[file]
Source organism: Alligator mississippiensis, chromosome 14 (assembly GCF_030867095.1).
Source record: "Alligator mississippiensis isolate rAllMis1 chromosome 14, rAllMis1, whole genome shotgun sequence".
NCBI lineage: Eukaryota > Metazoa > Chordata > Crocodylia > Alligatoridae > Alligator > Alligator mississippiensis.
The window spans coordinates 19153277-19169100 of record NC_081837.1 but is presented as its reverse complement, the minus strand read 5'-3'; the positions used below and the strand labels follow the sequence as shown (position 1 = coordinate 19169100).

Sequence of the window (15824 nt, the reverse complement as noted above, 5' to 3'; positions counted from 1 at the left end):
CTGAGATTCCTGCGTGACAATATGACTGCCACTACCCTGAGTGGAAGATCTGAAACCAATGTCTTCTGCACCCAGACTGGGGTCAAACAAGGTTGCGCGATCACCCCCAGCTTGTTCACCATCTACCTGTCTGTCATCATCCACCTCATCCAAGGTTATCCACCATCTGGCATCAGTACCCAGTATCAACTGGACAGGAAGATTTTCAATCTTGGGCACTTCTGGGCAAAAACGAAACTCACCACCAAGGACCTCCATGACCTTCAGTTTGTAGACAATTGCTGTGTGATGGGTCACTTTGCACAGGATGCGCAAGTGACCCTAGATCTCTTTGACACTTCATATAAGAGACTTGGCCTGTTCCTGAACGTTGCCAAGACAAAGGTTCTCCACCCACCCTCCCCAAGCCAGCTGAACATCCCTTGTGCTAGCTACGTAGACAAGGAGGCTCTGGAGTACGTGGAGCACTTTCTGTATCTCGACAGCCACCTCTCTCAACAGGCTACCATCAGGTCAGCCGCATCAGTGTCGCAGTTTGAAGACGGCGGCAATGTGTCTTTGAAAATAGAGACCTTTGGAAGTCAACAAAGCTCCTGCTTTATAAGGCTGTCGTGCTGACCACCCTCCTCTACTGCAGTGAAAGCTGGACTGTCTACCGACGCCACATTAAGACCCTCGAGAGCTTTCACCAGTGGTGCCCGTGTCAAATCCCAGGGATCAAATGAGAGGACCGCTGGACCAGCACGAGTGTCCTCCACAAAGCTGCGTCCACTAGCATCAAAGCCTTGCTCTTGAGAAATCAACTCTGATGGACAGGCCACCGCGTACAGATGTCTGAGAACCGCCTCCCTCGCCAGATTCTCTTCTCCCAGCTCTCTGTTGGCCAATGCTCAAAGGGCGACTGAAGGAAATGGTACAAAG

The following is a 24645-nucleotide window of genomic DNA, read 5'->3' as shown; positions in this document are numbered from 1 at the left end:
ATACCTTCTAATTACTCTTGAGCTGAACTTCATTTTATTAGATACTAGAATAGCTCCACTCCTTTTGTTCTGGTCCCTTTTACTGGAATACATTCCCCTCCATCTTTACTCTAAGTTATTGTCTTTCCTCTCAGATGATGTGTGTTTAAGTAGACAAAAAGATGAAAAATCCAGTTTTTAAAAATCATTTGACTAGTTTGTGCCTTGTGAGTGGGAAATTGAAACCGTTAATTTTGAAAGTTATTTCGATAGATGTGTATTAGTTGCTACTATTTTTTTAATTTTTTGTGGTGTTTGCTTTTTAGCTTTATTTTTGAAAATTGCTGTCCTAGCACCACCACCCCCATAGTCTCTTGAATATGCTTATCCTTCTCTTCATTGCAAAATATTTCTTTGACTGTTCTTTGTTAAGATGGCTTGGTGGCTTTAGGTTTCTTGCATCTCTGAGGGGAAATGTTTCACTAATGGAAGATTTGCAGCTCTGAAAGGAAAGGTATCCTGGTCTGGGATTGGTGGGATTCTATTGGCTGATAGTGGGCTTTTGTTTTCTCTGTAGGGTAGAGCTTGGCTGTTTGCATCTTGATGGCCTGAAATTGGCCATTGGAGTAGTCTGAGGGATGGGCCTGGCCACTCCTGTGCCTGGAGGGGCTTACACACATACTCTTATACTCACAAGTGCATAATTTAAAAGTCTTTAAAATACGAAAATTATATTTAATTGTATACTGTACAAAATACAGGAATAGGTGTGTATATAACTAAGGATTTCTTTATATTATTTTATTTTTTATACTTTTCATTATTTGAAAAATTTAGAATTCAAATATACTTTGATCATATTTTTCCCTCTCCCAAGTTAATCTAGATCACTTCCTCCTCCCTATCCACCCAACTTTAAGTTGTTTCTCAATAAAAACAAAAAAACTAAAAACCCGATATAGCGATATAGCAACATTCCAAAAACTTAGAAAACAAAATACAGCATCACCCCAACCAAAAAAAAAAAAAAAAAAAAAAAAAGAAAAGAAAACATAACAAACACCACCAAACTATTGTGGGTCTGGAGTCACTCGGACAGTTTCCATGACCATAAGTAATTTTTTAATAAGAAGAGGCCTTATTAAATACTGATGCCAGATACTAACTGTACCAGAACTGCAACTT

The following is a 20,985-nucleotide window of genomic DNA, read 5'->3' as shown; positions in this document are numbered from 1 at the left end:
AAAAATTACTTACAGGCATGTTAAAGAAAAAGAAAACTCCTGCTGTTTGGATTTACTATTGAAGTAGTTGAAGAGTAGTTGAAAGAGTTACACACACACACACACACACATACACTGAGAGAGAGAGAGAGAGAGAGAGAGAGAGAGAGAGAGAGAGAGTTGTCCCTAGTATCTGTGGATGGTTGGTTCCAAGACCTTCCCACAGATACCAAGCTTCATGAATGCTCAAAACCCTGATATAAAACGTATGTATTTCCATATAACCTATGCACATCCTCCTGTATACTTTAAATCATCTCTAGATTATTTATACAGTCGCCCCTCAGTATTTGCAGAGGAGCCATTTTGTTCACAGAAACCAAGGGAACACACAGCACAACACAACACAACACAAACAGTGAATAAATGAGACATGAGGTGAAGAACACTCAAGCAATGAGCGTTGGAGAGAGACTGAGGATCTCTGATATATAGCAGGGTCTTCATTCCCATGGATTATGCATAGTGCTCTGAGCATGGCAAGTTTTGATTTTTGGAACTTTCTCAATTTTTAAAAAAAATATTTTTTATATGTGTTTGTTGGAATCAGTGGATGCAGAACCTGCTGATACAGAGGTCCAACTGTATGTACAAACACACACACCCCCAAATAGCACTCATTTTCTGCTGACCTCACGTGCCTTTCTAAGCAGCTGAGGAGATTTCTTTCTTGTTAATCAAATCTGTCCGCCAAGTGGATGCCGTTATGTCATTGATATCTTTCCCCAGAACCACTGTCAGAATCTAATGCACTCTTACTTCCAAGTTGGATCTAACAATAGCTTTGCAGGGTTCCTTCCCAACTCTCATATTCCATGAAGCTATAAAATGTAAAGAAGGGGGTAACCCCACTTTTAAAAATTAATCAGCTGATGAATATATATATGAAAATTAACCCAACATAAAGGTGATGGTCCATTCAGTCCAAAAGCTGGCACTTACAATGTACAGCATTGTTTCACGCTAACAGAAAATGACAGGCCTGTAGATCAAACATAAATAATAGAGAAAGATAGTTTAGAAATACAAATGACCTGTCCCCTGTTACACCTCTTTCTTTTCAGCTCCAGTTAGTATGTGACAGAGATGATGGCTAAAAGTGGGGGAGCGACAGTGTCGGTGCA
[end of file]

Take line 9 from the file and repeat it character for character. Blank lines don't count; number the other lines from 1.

The following is a 20,985-nucleotide window of genomic DNA, read 5'->3' as shown; positions in this document are numbered from 1 at the left end: